The decision to go through with the loan was made based on an environmental impact assessment by Vietnamese scientists that did not specifically address threats to Hon Chong's cave biodiversity, said Richard Caines, one of the finance corporation's principal environment specialists.

The corporation later commissioned a biodiversity survey that in 2002 reported "wide species diversity" in Hon Chong's limestone hills. The loan was paid off in 2003, but Caines said the corporation continued to work with Holcim Vietnam after that, in part because the quarrying operations posed a "reputation risk" to both parties.

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Indonesia: Dry Season Parches Lombok

Fitri Jakarta Post 10 Sep 12;

West Lombok, West Nusa Tenggara. “Quick! The water’s coming!”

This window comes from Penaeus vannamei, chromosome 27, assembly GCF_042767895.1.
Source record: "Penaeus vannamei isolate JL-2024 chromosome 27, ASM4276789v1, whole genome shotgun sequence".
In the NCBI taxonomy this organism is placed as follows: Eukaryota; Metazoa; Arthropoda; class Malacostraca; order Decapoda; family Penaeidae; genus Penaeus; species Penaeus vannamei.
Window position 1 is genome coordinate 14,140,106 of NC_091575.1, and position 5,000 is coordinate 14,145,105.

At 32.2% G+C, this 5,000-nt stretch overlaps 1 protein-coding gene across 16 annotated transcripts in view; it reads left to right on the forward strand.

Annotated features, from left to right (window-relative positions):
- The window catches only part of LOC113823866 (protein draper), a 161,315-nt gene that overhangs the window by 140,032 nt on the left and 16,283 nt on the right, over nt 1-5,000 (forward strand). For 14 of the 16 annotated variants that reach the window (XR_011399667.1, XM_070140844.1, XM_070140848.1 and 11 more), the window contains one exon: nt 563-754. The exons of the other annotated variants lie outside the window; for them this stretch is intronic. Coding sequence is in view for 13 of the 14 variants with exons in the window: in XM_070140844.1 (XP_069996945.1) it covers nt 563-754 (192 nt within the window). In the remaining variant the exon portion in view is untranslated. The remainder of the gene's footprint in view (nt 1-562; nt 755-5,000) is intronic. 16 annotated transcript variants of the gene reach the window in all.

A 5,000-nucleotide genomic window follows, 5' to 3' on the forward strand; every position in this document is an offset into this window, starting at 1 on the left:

The cry echoes through the dusty village of Batu Layar, in the West Lombok subdistrict of the same name, as a tanker truck rolls down the main street.

The village, languishing in the oppressive heat of the dry season, suddenly springs to life. Residents rush out of their homes carrying buckets, jerricans and other water receptacles.

They jostle around the tanker to get their fill, while village officials try to restore some semblance of order by ensuring that the women get their share first.

For those like Inaq Nurhasanan, the arrival of the water tanker, courtesy of the district’s social services agency, is a welcome relief in more ways than one.

“We need the water for every aspect of our lives, which makes the drought this year particularly hard for us,” she says.

The driest of seasons

Batu Layar’s 150 families have for the past four months been grappling with the most intense drought there in living memory.